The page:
PA Supreme Court Hears Challenge to Controversial Mail Voting Law

On Tuesday, the Pennsylvania Supreme Court heard much-anticipated oral arguments in McLinko v. Commonwealth, a case challenging Act 77, Pennsylvania's no-excuse absentee voting law. AP reported:

Justices did not indicate when or how they will rule, although Chief Justice Max Baer suggested that if they were to throw out the 125-page law it could remain in place through the spring primary, currently scheduled for May 17.

As we previously noted, this case has extremely important implications for the rest of the country because the key issue is whether Pennsylvania's General Assembly should be required to follow its own state constitution when enacting elections legislation.

Counsel for Appellants argued that the Pennsylvania Supreme Court should construe the state constitution to mean something that is opposite to prior rulings made by the court:

The constitution states that elections shall occur by ballot “or by such other method as may be prescribed by law” — a clause, the lawyers say, that gives the legislature the authority to make election changes without having to go through the lengthy process of amending the constitution.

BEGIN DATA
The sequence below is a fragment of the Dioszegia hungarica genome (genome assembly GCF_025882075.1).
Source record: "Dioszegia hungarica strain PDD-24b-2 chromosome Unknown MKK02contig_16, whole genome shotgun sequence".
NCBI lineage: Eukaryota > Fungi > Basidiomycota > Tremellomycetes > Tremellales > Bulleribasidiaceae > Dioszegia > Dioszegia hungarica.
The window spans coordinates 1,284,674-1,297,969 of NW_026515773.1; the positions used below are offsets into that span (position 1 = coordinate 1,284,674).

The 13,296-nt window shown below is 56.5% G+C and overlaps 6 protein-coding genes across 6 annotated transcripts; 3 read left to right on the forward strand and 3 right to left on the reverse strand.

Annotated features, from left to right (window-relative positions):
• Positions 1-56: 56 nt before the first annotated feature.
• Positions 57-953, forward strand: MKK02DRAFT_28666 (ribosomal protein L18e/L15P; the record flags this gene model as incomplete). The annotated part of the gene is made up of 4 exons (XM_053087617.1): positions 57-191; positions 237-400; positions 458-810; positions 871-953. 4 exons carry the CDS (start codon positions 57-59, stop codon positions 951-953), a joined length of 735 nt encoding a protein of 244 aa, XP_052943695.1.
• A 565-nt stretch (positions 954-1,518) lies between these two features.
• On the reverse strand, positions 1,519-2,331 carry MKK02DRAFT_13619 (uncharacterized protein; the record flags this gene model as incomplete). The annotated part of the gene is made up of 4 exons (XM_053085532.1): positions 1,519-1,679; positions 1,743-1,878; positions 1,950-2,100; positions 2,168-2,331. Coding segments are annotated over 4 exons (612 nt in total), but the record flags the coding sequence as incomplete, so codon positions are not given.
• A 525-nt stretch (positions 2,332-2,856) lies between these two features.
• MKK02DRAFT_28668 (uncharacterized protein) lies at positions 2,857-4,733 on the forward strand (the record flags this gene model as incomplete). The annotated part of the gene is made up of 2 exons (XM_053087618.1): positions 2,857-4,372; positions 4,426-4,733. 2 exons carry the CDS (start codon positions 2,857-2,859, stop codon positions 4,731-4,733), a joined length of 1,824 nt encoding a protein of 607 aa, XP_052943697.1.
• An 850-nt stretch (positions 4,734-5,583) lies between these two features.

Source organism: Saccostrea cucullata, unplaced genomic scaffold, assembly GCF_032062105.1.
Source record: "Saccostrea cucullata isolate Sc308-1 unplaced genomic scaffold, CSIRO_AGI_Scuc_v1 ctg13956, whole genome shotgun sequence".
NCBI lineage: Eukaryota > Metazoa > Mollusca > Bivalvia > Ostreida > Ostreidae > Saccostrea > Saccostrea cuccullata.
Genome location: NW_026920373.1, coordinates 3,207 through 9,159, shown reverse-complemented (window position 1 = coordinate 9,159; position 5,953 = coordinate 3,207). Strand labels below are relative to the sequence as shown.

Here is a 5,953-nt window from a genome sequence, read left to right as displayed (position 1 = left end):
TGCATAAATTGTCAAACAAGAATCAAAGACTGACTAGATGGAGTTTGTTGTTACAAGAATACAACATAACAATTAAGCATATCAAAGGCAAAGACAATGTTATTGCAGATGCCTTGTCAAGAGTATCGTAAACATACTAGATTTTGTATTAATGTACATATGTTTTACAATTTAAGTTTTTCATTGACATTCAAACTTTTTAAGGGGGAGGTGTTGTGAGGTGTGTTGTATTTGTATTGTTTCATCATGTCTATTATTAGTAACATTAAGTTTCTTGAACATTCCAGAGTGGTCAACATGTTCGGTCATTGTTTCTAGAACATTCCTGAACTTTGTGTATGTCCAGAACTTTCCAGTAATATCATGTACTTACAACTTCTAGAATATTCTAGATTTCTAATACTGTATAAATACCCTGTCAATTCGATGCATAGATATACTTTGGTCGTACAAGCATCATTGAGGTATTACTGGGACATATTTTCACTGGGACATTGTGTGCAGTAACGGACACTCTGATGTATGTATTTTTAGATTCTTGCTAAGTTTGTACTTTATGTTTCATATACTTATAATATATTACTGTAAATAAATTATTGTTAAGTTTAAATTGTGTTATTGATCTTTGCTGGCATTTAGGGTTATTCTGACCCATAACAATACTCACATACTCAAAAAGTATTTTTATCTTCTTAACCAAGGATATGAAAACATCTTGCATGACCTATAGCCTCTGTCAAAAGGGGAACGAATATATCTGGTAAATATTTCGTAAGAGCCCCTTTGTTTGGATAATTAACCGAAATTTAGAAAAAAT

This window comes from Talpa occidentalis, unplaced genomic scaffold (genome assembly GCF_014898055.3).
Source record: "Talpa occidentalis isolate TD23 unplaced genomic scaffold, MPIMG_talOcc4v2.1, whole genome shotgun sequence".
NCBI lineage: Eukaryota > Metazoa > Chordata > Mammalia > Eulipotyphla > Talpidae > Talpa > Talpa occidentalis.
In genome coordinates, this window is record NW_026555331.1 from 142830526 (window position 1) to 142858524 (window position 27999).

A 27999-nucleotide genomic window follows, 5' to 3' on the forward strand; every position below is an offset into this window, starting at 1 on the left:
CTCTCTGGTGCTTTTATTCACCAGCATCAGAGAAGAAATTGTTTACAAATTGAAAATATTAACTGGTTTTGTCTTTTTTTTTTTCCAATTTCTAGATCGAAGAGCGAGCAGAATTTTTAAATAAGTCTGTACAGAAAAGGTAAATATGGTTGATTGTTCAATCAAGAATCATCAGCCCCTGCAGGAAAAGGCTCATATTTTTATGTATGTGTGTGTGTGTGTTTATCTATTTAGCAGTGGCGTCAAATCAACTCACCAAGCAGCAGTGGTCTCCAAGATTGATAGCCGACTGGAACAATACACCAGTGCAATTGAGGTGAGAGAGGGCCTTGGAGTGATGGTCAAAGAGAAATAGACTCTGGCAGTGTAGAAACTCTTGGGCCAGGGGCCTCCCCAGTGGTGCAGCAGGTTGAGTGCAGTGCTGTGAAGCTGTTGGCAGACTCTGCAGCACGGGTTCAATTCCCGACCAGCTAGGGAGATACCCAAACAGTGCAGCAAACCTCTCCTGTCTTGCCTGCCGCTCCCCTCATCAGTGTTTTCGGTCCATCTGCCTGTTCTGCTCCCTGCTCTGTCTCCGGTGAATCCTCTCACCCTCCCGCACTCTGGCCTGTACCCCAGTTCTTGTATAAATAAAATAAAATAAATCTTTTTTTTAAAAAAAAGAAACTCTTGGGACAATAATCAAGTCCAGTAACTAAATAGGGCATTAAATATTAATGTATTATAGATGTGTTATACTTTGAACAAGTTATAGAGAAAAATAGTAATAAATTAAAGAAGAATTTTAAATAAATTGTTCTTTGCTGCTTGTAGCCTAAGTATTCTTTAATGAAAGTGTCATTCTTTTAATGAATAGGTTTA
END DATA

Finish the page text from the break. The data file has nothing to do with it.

Several justices Tuesday pushed back on that argument, asking lawyers for the state about two prior court cases that determined that the only constitutional exception to voting in person is voting by absentee ballot. Those cases, they noted, pose a problem to the state’s position.

Counsel for Appellee Doug McLinko, Professor Michael Dimino, pushed back against arguments that the constitutional provisions governing mail voting were somehow obsolete because of the time period they were enacted: 

Michael Dimino, a Widener Law School professor representing Doug McLinko, a Bradford County commissioner who sued to challenge the law, told the justices that having most voters cast ballots in person helps ensure that elections are run fairly, even if the original intent was spurred by early 19th century efforts to limit the franchise to white, male property owners.

“Having a presumption that voting in person is required continues to be some amount of guarantee that the people who do cast a vote are qualified to do,” Dimino said.

The Pennsylvania Supreme Court's decision should be an easy one. Upholding the lower court's decision to strike down the law would be in line with the state constitution and over a century of binding precedent.

Tuesday's oral arguments before the Pennsylvania Supreme Court can be listened to in their entirety here.